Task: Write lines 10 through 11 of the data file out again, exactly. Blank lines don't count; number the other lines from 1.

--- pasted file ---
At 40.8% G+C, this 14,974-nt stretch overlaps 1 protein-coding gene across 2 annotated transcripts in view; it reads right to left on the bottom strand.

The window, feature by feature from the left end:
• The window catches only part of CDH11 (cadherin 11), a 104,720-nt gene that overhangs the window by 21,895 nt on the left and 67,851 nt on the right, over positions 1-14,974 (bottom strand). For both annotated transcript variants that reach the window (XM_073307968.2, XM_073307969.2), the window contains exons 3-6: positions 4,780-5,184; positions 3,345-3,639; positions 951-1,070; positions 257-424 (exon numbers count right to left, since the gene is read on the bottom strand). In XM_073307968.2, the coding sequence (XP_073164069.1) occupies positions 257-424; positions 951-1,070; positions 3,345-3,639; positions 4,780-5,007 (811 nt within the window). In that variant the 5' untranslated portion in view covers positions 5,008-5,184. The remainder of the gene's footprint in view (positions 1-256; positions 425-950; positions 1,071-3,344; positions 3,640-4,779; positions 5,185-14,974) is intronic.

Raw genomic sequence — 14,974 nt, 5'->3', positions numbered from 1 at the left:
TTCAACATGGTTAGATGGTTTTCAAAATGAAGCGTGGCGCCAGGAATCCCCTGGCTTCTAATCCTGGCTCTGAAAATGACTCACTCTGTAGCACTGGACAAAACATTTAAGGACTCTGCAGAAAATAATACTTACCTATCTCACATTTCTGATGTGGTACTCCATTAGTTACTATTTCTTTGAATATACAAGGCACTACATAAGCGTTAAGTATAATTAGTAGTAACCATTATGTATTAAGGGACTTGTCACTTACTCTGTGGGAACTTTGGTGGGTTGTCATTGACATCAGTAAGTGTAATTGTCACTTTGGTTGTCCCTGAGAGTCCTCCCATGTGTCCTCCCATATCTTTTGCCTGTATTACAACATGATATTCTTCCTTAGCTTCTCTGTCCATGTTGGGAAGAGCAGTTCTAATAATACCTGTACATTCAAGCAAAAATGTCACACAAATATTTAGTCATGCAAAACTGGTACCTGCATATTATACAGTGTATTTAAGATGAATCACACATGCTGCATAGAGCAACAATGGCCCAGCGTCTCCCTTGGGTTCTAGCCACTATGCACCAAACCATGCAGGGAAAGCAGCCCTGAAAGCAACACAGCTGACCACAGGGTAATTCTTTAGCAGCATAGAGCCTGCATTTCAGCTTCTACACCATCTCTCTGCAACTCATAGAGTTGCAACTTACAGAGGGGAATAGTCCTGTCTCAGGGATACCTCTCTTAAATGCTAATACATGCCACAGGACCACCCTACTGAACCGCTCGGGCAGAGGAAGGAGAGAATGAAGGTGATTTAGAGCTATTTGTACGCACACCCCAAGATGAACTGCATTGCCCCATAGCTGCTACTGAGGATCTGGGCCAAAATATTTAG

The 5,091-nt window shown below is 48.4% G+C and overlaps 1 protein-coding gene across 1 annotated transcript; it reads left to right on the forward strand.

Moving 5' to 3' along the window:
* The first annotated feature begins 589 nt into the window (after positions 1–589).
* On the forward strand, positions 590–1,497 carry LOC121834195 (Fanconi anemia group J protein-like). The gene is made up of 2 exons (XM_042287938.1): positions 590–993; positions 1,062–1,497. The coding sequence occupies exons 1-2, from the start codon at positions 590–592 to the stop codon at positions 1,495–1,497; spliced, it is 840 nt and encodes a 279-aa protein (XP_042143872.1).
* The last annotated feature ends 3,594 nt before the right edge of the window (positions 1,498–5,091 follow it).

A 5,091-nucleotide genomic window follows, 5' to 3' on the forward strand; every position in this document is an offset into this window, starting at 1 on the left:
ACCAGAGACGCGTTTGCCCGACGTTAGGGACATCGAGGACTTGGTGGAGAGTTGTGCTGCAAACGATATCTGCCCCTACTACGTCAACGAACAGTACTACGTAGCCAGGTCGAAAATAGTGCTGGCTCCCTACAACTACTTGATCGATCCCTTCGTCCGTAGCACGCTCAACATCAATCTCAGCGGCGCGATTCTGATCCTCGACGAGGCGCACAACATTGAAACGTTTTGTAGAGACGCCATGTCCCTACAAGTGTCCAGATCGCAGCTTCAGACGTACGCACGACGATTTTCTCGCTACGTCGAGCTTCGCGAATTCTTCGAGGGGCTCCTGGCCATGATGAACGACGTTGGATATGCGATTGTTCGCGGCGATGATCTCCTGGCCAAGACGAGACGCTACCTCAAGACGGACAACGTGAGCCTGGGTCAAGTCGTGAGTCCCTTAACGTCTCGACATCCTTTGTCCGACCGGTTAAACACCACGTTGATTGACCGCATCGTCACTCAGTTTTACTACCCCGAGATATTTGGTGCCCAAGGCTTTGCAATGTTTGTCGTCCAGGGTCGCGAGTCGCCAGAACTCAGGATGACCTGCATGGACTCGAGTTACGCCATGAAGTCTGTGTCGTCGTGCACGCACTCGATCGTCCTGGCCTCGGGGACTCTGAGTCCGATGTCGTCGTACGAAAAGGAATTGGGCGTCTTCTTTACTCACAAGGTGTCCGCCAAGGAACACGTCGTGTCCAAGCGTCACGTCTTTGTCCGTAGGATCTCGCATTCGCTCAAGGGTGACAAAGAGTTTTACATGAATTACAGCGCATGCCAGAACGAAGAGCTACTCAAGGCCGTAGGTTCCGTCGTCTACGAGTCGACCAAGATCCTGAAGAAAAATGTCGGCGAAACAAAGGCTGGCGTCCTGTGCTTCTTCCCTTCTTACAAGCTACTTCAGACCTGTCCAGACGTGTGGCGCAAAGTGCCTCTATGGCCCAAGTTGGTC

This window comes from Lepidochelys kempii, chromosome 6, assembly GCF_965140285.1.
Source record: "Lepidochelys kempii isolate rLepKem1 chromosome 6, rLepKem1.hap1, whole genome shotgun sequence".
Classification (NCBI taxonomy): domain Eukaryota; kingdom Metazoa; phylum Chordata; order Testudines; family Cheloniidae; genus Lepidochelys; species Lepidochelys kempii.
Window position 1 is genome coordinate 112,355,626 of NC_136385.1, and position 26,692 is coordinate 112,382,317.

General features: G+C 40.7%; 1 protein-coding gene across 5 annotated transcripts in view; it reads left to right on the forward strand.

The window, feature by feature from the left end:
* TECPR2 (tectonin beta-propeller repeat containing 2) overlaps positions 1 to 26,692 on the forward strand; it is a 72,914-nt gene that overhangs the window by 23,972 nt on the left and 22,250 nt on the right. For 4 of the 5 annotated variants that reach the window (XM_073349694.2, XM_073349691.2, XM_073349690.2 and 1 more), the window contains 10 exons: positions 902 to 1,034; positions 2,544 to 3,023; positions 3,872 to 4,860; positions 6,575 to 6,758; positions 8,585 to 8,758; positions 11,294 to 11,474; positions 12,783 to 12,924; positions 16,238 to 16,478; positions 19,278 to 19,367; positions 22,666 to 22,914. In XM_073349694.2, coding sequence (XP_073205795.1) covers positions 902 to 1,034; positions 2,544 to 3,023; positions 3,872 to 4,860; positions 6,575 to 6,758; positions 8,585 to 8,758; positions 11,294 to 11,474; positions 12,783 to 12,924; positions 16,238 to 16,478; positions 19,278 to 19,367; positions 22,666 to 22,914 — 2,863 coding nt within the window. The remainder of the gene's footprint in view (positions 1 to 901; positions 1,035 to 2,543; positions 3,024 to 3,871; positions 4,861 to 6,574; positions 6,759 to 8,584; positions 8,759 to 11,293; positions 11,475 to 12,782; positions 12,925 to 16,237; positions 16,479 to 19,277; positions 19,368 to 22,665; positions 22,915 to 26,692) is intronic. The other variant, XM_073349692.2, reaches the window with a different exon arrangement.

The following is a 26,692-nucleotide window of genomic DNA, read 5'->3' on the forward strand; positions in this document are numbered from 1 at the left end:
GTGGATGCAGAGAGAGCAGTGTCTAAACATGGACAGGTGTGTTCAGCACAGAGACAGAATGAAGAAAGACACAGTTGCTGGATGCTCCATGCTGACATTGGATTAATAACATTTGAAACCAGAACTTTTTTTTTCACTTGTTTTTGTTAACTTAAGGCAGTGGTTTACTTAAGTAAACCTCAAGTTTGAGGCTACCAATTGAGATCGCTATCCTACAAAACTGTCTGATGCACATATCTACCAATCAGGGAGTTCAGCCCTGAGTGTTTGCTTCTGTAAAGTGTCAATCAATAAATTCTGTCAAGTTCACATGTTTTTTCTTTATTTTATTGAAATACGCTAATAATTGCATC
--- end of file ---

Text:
* The last annotated feature ends 3,594 nt before the right edge of the window (positions 1,498–5,091 follow it).

A 5,091-nucleotide genomic window follows, 5' to 3' on the forward strand; every position in this document is an offset into this window, starting at 1 on the left: